When the pandemic sent Miranda Snyder home from her Maine college in March, she felt herself heading down a familiar and dangerous path.
"I just completely lost a sense of what I could control — what I was actually contributing to anything if I wasn't having these regular interactions with my professors and my peers and my coursework," the 21-year-old from Brimfield recalls. "So I leaned into the familiarity of my eating disorder more intensely than I ever had before, since eighth grade."
Snyder remembers one day she was attending her contemporary literature class at University of Maine via Zoom. She had her camera off and her microphone muted, and her mind wandered.
"I was scrolling through recipes on, like, the 10th page of Google about baking recipes and even looking at the menu of restaurants, about food that I would dream to eat," Snyder says.
During the pandemic, advocates say more people have struggled with eating disorders like anorexia, bulimia and binge eating. The National Eating Disorders Association says its Helpline saw a 94% increase in calls and messages from March through September compared to the same time last year.
Snyder's eating disorder started when she was 13. She says she obsessively compared her appearance to that of her peers. That first led to her doing a lot of workouts and facials. Then things got worse. She started measuring out small servings of food and doing compulsive stomach crunches on her bathroom floor after meals.
"I was just so painfully sick of constantly thinking about food, constantly planning out my meals in relation to the movement I would engage in that day."Miranda Snyder
She entered an outpatient anorexia recovery program. But she says after the treatment, she was only "quasi-recovered" and remained that way until this past spring. She told her friends and parents she needed professional help again.
"I was just so painfully sick of constantly thinking about food, constantly planning out my meals in relation to the movement I would engage in that day," she says.
She enrolled in a virtual partial hospitalization program run by Walden Behavioral Care, an eating disorders treatment organization that has been based out of Boston Children's Hospital at Waltham for the past 17 years.
The founder, president and CEO — clinical psychologist Stuart Koman — says Walden has seen a 50% increase in patient inquiries this year over last.
"Generally speaking, we would run about 70 evaluations a week," he says. "We are now well into the hundred and hundred-plus evaluations a week."
In the midst of the spike in demand, Walden opened a long-planned treatment center in Dedham on Wednesday: the Walden Behavioral Care Center for Recovery.
With 82 beds, Walden claims to be the largest freestanding eating disorders treatment facility in the country. The building has intensive hospital floors and a residential unit. A lot of the therapy patients do focuses on preparing and consuming food.
"Every person has three meals and three snacks a day," Koman explains. "And you have staff who work with patients to make sure they're able to get through the meal."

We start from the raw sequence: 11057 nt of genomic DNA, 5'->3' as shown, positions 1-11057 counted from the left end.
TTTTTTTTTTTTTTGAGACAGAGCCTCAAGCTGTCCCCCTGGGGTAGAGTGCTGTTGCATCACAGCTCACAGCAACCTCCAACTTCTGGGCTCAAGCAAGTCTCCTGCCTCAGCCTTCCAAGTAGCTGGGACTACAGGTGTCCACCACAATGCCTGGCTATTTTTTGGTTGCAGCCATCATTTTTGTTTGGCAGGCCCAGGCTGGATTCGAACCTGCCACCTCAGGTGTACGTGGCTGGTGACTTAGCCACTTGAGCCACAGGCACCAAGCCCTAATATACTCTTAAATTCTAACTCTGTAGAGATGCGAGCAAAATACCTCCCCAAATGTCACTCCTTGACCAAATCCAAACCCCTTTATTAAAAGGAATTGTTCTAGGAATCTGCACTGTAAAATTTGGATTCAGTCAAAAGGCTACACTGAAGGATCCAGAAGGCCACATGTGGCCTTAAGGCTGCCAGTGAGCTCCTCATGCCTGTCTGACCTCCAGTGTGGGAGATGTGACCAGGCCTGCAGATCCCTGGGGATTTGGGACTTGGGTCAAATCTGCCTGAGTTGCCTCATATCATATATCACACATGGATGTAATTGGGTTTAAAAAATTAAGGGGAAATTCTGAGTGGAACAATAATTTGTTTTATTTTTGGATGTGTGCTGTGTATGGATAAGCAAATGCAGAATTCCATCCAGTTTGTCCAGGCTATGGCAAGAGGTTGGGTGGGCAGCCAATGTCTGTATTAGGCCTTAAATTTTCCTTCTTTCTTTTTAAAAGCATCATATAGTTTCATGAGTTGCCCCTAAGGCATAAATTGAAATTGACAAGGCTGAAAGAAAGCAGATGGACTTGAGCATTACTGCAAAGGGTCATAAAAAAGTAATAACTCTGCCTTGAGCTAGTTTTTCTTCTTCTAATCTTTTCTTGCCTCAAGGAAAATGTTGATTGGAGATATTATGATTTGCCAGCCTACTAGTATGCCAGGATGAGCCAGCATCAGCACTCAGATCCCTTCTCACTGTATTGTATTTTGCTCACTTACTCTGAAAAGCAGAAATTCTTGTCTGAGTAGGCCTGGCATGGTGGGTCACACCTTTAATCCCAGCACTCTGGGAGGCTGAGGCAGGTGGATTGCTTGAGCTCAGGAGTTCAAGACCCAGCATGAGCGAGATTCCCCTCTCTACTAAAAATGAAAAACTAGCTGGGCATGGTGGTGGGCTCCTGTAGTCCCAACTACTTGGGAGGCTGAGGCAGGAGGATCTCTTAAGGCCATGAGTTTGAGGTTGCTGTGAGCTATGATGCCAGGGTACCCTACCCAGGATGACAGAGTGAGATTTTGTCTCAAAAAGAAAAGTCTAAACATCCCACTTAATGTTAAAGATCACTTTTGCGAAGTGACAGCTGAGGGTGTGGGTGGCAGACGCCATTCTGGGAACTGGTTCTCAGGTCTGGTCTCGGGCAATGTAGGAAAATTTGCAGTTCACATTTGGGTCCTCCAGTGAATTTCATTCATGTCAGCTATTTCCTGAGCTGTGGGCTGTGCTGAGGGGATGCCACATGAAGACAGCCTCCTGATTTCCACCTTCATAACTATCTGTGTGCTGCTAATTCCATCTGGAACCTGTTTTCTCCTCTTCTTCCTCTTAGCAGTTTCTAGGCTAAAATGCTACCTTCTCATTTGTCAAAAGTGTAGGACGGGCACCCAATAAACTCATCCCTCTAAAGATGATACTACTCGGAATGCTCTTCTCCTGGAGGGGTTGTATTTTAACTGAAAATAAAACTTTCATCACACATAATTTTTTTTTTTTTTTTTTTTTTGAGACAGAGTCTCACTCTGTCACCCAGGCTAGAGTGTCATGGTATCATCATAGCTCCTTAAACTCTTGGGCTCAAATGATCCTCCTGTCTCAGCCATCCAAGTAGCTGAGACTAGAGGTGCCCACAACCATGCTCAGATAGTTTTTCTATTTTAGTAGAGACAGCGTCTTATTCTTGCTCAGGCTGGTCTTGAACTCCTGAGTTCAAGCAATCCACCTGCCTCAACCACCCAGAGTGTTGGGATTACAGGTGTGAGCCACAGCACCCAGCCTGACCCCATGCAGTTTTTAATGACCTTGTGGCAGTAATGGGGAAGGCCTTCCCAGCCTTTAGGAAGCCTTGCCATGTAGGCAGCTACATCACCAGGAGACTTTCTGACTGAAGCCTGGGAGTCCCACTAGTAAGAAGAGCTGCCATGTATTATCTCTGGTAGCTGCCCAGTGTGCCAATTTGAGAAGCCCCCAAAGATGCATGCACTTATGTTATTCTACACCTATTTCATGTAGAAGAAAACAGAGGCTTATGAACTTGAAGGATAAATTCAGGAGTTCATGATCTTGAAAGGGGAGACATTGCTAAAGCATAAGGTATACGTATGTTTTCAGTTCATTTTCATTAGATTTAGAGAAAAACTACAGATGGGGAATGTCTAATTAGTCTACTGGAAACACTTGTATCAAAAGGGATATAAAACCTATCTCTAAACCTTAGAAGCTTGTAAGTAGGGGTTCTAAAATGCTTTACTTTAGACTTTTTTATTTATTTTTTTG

The treatment center will serve patients as young as 11. And Koman points out they come from all walks of life. For some people, not having money to eat sufficiently — an increasing problem in the pandemic — can spark an unhealthy relationship with food.
"It might be the first time that they've experienced food insecurity," he says. "And now all of a sudden they find themselves doing things that they've never done before, and sort of embracing restriction and embracing the way of an eating disorder because they think it's somehow best for the family."
Leaders of the National Eating Disorders Association (NEDA) say social distancing has created the perfect breeding ground for compulsive behaviors around food.
"We know eating disorders thrive in isolation," says Claire Mysko, the organization's CEO.
"A lot of what we're hearing is that people are feeling very alone and trying to navigate this situation where they feel a tremendous amount of anxiety. We know that eating disorders are very closely linked to trauma, to anxiety, to depression," she says.
Even though people feel alone, Mysko says she wants them to know there is help.
"We knew even before the pandemic hit that cost and geography were huge barriers for people to access care," she says. "And many treatment providers have shifted their services to to be available virtually."
"We know eating disorders thrive in isolation."Claire Mysko, NEDA CEO
In the virtual treatment Miranda Snyder did in the spring, she ate meals with her fellow patients and met with her counselor, dietician and nurse practitioner on Zoom. She did intensive journaling on her own. She says she feels more recovered than ever before.
Snyder thinks back to earlier in the pandemic, when she would work out or move her body for hours every day — to try to burn more calories.
"But now I feel free. I move when I want to, in ways that are joyful for me," she says. "The most interesting thing about my life is no longer food and exercise. I realize and know my worth."
If you or someone you care about is struggling with an eating disorder, you can call the National Eating Disorders Hotline at 1-800-931-2237, or you can text NEDA to 741-741.
This segment aired on October 21, 2020.